[special_heading title=”Introduction to BWV 106 “God’s Time is the Best of All Times“” subtitle=”by Louise Westfall” separator=”yes”]A reading from Psalm 90, one of the texts upon which the cantata is based. Listen for God’s Word.
Lord, you have been our dwelling place in all generations. Before the mountains were brought forth, or ever you had formed the earth and the world, from everlasting to everlasting, you are God.
You turn us back to dust, and say, “Turn back, you mortals.” For a thousand years in your sight are like yesterday when it is past, or like a watch in the night. You sweep them away; they are like a dream, like grass that is renewed in the morning; in the morning it flourishes and is renewed; in the evening it fades and withers.
The days of our life are seventy years, or perhaps eighty, if we are strong; even then their span is toil and trouble; they are soon gone, and we fly away.
So teach us to count our days that we may gain a wise heart.
The Word of the Lord. Thanks be to God!
On All Saints, we light candles to remember and give thanks for those who have died, as we commend them to God’s eternal care. The church uses candlelight to mark other occasions as well–for the birth of a baby and her baptism; as a couple celebrate their union; we have remembered the deaths of those killed in gun violence by lighting votives as we pledged ourselves to end it; as a prayer for peace on Christmas Eve as the whole congregation lifts candles against the night. Every Sunday a single candle represents the One whose presence shines in all the times of our lives—in laughter and tears, in the sweet and the terrible–past, present, and future.
The cantata this morning is a passionate plea to live wisely every day of our lives, even amid certainty of our death. In fact life and death are tightly linked in the wider context of God’s time, the “best of all times,” as the Biblical text from which the cantata takes its title puts it. Composed when Bach was only 22 years old for the funeral of his uncle, the music reflects the poignancy of his grief[callout_box title=”Today is the gift we have been given; it is the best time to act with courage and faith and love.” subtitle=””]and the yearning of unanswered questions as well as deep trust in God’s good purposes.
The cantata devotes almost equal time to both life and death. You’ll quickly be able to distinguish one from the other by contrasting melodic themes ranging from heavy and ominous with descending chromatic scales, to rising runs and rich, joyous harmonies. While the reality of death will not be denied, here it is portrayed as a peaceful and welcome sleep, in communion with the Holy One.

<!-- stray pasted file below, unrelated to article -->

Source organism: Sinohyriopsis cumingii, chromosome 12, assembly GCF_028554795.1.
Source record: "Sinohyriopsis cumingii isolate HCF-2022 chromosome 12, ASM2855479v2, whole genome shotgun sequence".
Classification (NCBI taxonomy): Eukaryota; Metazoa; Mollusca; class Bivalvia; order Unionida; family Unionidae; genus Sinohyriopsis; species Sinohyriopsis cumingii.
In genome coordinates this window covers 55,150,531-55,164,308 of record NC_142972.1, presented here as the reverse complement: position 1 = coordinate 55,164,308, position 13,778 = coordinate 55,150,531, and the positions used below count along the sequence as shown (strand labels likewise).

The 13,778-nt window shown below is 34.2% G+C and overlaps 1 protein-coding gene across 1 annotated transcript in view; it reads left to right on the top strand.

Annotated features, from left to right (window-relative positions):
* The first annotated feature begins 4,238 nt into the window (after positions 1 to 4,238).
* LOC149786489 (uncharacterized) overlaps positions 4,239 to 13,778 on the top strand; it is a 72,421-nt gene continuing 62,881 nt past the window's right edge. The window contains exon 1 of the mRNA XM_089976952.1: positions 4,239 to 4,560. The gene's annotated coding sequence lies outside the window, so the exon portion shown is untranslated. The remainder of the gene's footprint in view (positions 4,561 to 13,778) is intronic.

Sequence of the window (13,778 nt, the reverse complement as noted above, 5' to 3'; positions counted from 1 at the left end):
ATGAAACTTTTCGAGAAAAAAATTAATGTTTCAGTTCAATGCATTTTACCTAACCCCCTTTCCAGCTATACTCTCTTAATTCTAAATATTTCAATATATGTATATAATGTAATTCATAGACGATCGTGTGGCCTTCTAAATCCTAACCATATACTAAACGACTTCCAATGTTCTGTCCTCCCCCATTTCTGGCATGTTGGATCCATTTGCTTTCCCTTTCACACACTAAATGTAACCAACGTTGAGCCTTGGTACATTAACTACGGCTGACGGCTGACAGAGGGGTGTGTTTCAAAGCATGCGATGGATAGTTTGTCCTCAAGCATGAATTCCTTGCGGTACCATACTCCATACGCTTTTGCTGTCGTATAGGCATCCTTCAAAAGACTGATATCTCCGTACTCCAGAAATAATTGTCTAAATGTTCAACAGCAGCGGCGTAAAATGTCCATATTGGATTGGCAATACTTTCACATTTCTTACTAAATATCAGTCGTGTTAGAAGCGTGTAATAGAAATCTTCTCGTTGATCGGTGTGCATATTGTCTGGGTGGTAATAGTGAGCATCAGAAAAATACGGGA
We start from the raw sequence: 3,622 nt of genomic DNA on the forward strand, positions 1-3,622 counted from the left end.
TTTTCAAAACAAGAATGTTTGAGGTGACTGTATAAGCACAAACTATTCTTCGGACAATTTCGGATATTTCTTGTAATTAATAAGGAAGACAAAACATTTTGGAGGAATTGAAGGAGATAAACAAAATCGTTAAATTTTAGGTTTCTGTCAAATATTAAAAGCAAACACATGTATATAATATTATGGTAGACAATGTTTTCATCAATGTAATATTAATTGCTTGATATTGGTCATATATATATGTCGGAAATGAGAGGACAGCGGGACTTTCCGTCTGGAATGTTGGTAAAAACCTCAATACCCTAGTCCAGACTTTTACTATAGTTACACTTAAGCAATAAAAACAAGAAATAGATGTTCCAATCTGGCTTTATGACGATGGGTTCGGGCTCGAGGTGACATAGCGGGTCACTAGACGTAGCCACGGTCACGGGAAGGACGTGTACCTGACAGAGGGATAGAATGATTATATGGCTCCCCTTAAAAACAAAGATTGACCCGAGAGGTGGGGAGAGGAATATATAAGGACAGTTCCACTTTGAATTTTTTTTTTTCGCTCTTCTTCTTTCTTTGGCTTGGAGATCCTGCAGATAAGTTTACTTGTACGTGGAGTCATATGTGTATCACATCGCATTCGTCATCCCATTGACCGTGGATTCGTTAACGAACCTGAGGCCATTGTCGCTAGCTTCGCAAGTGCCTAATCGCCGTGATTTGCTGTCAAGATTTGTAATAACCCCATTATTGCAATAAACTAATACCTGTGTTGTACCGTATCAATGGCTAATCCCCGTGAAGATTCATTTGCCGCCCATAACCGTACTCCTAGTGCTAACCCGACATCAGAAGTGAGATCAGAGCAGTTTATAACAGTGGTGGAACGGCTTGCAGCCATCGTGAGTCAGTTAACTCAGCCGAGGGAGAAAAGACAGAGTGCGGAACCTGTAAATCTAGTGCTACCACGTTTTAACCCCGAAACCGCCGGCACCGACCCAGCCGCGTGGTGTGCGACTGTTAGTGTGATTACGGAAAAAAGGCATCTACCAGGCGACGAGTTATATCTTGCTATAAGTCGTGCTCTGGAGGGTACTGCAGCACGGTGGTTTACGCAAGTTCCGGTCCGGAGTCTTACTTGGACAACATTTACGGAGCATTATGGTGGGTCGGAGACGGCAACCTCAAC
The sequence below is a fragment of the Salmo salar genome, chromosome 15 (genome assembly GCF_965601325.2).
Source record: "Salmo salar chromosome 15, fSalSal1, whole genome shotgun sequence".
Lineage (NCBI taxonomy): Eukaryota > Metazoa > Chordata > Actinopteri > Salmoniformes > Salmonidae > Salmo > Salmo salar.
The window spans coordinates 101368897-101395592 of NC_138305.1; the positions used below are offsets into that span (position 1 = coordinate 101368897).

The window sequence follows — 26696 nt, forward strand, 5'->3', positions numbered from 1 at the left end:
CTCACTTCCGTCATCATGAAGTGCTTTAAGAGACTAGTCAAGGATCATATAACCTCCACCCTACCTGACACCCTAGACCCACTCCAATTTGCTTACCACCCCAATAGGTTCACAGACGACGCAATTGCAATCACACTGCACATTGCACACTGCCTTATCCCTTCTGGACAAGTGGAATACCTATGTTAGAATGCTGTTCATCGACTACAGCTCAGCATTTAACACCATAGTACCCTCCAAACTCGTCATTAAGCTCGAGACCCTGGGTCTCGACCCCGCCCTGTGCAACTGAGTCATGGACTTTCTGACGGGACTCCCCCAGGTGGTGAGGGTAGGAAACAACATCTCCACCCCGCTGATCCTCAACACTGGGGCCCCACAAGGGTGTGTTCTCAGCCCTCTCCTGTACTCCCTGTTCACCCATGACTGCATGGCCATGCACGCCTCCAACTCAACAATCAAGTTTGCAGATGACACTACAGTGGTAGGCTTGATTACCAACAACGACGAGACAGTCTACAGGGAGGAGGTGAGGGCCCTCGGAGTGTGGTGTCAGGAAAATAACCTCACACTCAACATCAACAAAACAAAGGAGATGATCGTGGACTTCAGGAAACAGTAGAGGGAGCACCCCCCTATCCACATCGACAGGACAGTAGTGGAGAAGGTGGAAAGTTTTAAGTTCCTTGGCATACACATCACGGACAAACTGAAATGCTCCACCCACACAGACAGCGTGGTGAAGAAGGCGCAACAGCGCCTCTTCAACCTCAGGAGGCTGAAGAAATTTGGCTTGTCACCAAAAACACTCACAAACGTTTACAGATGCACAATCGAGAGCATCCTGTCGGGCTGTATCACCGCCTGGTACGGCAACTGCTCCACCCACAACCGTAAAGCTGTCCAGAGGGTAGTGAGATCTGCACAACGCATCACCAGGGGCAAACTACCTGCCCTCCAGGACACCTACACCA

But it doesn’t get there easily. With a howl of pain born of stark judgment, hear the chorus hit the wall with the pronouncement, “Human, you must die!” Yet listen for the prayer that floats high above, countering this death sentence with a plea for divine presence–O come, Lord Jesus. One by one the voices and instruments drop away and the soprano is utterly alone–a stunning moment unique to all Bach’s cantatas. In the vulnerability of our mortality Jesus meets us as one of us; human in every way, yet possessing Divine power. The Light shines in the darkness and the darkness has never overcome it. The terror death wields is mitigated by the promise that life–not nothingness—is the final outcome. Blessed rest, and peace at the last.
Time figures prominently throughout. Chronologically, our lives are short and swiftly pass. But Bach also presents time as “Kairos” –God’s time—a vibrant spiritual awareness of the essential beauty and possibilities of each day. Jesus’ words to the thief on the cross “Today you will be with me in paradise” demand our attention now, not just in a blithe hereafter.
So we savor each moment because we have more to do with life than merely “save” it. Today is the gift we have been given; it is the best time to act with courage and faith and love. At the heart of Christian faith lies a mystery: In life and in death we belong to God. At the outer limit of our comprehension we are held closely in the cantata’s concluding chorus, a shout of glorious triumph which melts into quiet trust, a final–almost whispered–Amen, Amen, Amen.